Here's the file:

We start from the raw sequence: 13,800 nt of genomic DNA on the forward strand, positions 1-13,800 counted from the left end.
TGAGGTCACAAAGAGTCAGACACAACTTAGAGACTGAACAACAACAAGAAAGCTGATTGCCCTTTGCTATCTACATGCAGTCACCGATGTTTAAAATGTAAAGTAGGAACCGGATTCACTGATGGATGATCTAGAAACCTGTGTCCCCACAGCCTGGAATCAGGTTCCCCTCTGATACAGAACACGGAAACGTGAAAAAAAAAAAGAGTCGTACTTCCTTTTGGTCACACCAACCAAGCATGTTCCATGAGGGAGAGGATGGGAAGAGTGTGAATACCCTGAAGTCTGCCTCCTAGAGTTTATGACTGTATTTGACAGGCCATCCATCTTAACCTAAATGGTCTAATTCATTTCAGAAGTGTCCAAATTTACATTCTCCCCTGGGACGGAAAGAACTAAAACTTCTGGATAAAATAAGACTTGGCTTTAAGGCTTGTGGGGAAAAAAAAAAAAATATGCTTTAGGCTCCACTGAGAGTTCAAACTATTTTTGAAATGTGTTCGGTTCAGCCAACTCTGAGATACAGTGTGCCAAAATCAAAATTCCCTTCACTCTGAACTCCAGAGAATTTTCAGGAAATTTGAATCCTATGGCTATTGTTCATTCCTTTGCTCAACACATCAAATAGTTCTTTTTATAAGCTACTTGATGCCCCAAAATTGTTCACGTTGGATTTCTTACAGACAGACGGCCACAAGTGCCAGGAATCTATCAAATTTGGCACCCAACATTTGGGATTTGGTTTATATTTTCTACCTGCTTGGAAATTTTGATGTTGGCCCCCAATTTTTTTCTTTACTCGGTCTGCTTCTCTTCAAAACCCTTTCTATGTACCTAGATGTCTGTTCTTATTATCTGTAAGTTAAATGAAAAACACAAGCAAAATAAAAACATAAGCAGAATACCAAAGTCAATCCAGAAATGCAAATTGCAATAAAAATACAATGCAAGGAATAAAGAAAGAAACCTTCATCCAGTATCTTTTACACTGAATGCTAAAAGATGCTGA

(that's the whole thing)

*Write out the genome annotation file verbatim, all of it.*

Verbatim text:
We start from the raw sequence: 13,800 nt of genomic DNA on the forward strand, positions 1-13,800 counted from the left end.
TGAGGTCACAAAGAGTCAGACACAACTTAGAGACTGAACAACAACAAGAAAGCTGATTGCCCTTTGCTATCTACATGCAGTCACCGATGTTTAAAATGTAAAGTAGGAACCGGATTCACTGATGGATGATCTAGAAACCTGTGTCCCCACAGCCTGGAATCAGGTTCCCCTCTGATACAGAACACGGAAACGTGAAAAAAAAAAAGAGTCGTACTTCCTTTTGGTCACACCAACCAAGCATGTTCCATGAGGGAGAGGATGGGAAGAGTGTGAATACCCTGAAGTCTGCCTCCTAGAGTTTATGACTGTATTTGACAGGCCATCCATCTTAACCTAAATGGTCTAATTCATTTCAGAAGTGTCCAAATTTACATTCTCCCCTGGGACGGAAAGAACTAAAACTTCTGGATAAAATAAGACTTGGCTTTAAGGCTTGTGGGGAAAAAAAAAAAAATATGCTTTAGGCTCCACTGAGAGTTCAAACTATTTTTGAAATGTGTTCGGTTCAGCCAACTCTGAGATACAGTGTGCCAAAATCAAAATTCCCTTCACTCTGAACTCCAGAGAATTTTCAGGAAATTTGAATCCTATGGCTATTGTTCATTCCTTTGCTCAACACATCAAATAGTTCTTTTTATAAGCTACTTGATGCCCCAAAATTGTTCACGTTGGATTTCTTACAGACAGACGGCCACAAGTGCCAGGAATCTATCAAATTTGGCACCCAACATTTGGGATTTGGTTTATATTTTCTACCTGCTTGGAAATTTTGATGTTGGCCCCCAATTTTTTTCTTTACTCGGTCTGCTTCTCTTCAAAACCCTTTCTATGTACCTAGATGTCTGTTCTTATTATCTGTAAGTTAAATGAAAAACACAAGCAAAATAAAAACATAAGCAGAATACCAAAGTCAATCCAGAAATGCAAATTGCAATAAAAATACAATGCAAGGAATAAAGAAAGAAACCTTCATCCAGTATCTTTTACACTGAATGCTAAAAGATGCTGA